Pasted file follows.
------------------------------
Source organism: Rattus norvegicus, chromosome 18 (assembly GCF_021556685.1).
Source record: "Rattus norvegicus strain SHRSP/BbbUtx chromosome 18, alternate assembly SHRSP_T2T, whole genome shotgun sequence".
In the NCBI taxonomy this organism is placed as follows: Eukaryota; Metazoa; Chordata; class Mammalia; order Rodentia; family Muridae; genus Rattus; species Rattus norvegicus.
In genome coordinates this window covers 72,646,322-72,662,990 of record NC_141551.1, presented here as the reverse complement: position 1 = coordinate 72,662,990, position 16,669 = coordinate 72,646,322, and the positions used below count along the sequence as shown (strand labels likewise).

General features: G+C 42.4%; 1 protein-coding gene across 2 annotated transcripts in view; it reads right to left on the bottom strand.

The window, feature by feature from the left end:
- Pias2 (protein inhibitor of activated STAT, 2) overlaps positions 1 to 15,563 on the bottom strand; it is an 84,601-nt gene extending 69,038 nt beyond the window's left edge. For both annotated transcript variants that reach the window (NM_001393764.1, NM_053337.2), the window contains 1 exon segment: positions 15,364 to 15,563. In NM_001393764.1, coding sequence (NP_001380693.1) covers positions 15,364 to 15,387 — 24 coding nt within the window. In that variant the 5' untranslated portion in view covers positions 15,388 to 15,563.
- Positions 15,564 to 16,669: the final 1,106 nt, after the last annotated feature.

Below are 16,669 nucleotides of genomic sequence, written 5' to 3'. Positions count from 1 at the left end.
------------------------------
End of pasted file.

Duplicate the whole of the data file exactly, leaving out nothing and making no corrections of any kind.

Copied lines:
Source organism: Rattus norvegicus, chromosome 18 (assembly GCF_021556685.1).
Source record: "Rattus norvegicus strain SHRSP/BbbUtx chromosome 18, alternate assembly SHRSP_T2T, whole genome shotgun sequence".
In the NCBI taxonomy this organism is placed as follows: Eukaryota; Metazoa; Chordata; class Mammalia; order Rodentia; family Muridae; genus Rattus; species Rattus norvegicus.
In genome coordinates this window covers 72,646,322-72,662,990 of record NC_141551.1, presented here as the reverse complement: position 1 = coordinate 72,662,990, position 16,669 = coordinate 72,646,322, and the positions used below count along the sequence as shown (strand labels likewise).

General features: G+C 42.4%; 1 protein-coding gene across 2 annotated transcripts in view; it reads right to left on the bottom strand.

The window, feature by feature from the left end:
- Pias2 (protein inhibitor of activated STAT, 2) overlaps positions 1 to 15,563 on the bottom strand; it is an 84,601-nt gene extending 69,038 nt beyond the window's left edge. For both annotated transcript variants that reach the window (NM_001393764.1, NM_053337.2), the window contains 1 exon segment: positions 15,364 to 15,563. In NM_001393764.1, coding sequence (NP_001380693.1) covers positions 15,364 to 15,387 — 24 coding nt within the window. In that variant the 5' untranslated portion in view covers positions 15,388 to 15,563.
- Positions 15,564 to 16,669: the final 1,106 nt, after the last annotated feature.

Below are 16,669 nucleotides of genomic sequence, written 5' to 3'. Positions count from 1 at the left end.